Burglars should not have right to sue their victims
PICTURE this scenario: After an exhausting day at the office, it's 11 p.m., you've tucked the kids in bed, and you and your wife turn out the lights to go to sleep. In the middle of the night, a burglar breaks into your bedroom intent on stealing your valuables. You catch him in the act, tackle him, he falls down the stairs and breaks his arm and suffers a concussion. The police haul him away, and the courts put him in jail for a long time because of his many prior arrests. Then one day, you're handed legal papers and find out that the guy who broke into your house is suing you for using excessive force.
Are you thinking this could never happen? In 2006, Michael Rainiero, a physician and homeowner in Jainesville, Wis., awoke one evening to find an intruder in his hallway. Rainiero asked the intruder to leave several times, but the intruder refused. Rainiero then went back into his bedroom and grabbed a pistol. He was shaking out of fear and yelled once more asking the man to leave.
THE INTRUDER refused, so Rainiero shot him. The trespasser was charged with burglary and felony criminal damage and is currently in prison for other crimes he committed. What's really interesting is that the burglar filed a lawsuit claiming that Rainiero used excessive force in defending himself, his wife and their two daughters.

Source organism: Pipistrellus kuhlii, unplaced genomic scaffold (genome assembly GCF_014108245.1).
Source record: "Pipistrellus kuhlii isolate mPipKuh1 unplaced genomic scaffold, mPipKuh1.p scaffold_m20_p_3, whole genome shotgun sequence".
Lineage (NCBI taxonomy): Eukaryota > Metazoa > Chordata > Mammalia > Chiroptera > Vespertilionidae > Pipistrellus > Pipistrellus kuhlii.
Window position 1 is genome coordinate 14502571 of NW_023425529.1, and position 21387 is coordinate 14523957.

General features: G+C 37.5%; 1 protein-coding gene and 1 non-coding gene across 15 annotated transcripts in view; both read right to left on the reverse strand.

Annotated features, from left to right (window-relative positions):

If you're not squirming in your chair after reading that last sentence, you should be. There's currently a loophole in the law which allows homeowners to be sued by an intruder if he is injured while trying to rob you and harm your family.
The remedy? Thanks to one of my Kapolei constituents who brought this issue to my attention, I've introduced Senate Bill 1617, which passed the Senate unanimously on March 6. SB 1617 would provide homeowners immunity from civil liability and make sure this kind of thing doesn't happen in Hawaii. The bill is supported by Attorney General Mark Bennett, who stated that the "passage of this bill would deter criminals from filing frivolous civil claims."
WE'VE BEEN plagued with high property crime rates for many years. This problem has been fueled by drug addiction, especially from the abuse of crystal methamphetamine, or "ice." According to Department of Justice Statistics, Hawaii was ranked No. 17 in the nation for burglary in 2005.
Just last month, police nabbed a 17-year-old boy and two other suspects in a rash of 78 burglaries in Mililani resulting in losses of more than $100,000 for the families. These guys allegedly robbed their victims during daylight hours and were looking for specific items, like expensive TVs and computers. The question for Hawaii homeowners is, what happens if one of them was somehow injured while they were attempting to make off with the stolen goods? It's bad enough for a family to be violated like this and lose their possessions. What's even worse is that without the passage of SB 1617, the criminals could sue and attempt to make the owner pay damages. Sounds unthinkable, but this could happen.
It's time for us to close a loophole in Hawaii's law so that no one will have to go through the crazy ordeal that Michael Rainiero had to go through.
Sen. Mike Gabbard, a Republican, represents Waikele, Village Park, Royal Kunia, Makakilo, Kapolei, Kalaeloa, Honokai Hale, and parts of Ko Olina and Waipahu.